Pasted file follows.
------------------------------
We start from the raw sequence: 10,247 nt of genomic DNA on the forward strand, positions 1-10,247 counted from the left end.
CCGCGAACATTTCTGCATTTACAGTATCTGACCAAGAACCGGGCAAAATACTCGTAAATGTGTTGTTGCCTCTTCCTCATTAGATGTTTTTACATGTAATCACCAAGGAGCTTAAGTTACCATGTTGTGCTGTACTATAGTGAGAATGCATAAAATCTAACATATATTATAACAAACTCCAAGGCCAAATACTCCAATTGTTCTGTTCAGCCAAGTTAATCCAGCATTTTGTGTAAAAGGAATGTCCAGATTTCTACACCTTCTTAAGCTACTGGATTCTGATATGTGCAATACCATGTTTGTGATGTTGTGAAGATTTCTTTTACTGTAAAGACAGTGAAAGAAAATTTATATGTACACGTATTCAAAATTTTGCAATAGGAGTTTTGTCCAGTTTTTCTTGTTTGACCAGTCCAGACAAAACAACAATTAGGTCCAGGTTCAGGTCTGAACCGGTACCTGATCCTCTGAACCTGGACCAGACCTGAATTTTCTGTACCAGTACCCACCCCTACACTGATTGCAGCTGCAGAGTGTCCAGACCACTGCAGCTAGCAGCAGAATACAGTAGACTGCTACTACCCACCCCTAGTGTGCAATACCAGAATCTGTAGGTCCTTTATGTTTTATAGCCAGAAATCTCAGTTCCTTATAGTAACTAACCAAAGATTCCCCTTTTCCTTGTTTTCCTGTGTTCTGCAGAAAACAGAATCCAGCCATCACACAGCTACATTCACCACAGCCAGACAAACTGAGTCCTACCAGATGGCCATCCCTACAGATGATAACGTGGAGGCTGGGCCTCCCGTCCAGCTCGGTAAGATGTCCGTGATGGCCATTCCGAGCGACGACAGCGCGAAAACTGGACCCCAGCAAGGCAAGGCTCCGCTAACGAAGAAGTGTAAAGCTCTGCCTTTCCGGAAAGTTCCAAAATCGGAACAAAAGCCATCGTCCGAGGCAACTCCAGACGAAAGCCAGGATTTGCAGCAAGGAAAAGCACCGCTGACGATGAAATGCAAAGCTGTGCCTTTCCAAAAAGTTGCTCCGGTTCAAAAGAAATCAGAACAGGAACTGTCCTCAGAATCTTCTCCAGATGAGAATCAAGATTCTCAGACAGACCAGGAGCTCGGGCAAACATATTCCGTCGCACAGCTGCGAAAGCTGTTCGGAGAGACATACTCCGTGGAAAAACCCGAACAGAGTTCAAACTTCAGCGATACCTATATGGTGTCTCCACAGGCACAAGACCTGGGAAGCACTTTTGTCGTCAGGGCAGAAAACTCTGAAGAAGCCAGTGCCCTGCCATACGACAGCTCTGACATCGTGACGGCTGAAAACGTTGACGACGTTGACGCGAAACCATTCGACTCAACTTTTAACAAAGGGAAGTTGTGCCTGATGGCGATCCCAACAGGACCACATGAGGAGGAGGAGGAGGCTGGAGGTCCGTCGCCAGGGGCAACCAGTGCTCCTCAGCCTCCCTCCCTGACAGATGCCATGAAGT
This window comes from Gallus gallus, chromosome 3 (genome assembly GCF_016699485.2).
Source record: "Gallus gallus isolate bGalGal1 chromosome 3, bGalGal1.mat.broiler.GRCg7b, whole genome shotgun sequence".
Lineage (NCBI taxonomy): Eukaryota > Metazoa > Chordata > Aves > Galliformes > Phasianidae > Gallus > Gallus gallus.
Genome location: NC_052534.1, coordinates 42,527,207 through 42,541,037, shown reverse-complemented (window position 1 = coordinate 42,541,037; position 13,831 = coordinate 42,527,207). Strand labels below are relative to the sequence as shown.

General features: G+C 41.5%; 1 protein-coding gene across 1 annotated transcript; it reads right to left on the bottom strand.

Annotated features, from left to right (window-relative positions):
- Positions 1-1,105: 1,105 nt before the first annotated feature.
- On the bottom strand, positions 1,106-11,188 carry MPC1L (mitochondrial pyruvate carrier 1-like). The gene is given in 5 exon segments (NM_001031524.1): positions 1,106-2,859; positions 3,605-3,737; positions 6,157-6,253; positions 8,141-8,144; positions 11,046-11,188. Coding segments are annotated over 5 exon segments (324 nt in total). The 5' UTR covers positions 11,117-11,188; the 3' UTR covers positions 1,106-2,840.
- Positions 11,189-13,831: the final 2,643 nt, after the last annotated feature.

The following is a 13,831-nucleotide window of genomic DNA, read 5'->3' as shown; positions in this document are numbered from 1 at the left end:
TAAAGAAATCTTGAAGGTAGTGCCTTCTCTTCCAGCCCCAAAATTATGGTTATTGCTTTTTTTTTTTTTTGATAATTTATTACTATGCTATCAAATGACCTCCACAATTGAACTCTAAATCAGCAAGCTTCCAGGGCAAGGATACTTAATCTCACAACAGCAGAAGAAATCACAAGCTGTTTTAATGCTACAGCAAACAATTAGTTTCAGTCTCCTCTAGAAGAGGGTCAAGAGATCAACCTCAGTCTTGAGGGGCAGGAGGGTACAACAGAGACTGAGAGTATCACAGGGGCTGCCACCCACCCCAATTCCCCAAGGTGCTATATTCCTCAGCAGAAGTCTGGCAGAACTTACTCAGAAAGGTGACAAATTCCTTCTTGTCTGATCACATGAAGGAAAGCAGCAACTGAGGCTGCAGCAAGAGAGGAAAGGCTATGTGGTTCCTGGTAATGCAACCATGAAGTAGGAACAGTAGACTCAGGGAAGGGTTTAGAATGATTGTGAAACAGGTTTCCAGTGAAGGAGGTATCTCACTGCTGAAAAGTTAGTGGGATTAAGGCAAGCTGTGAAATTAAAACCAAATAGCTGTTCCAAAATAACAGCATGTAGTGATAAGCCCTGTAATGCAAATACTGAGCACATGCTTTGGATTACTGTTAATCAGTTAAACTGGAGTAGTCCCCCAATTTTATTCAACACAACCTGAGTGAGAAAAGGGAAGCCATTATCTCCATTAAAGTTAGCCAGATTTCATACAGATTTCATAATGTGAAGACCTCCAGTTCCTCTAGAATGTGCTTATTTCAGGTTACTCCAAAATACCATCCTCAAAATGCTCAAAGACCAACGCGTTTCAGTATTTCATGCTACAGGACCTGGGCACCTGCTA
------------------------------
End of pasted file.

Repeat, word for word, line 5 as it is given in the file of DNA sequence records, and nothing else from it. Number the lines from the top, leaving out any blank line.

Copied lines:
Lineage (NCBI taxonomy): Eukaryota > Metazoa > Chordata > Aves > Galliformes > Phasianidae > Gallus > Gallus gallus.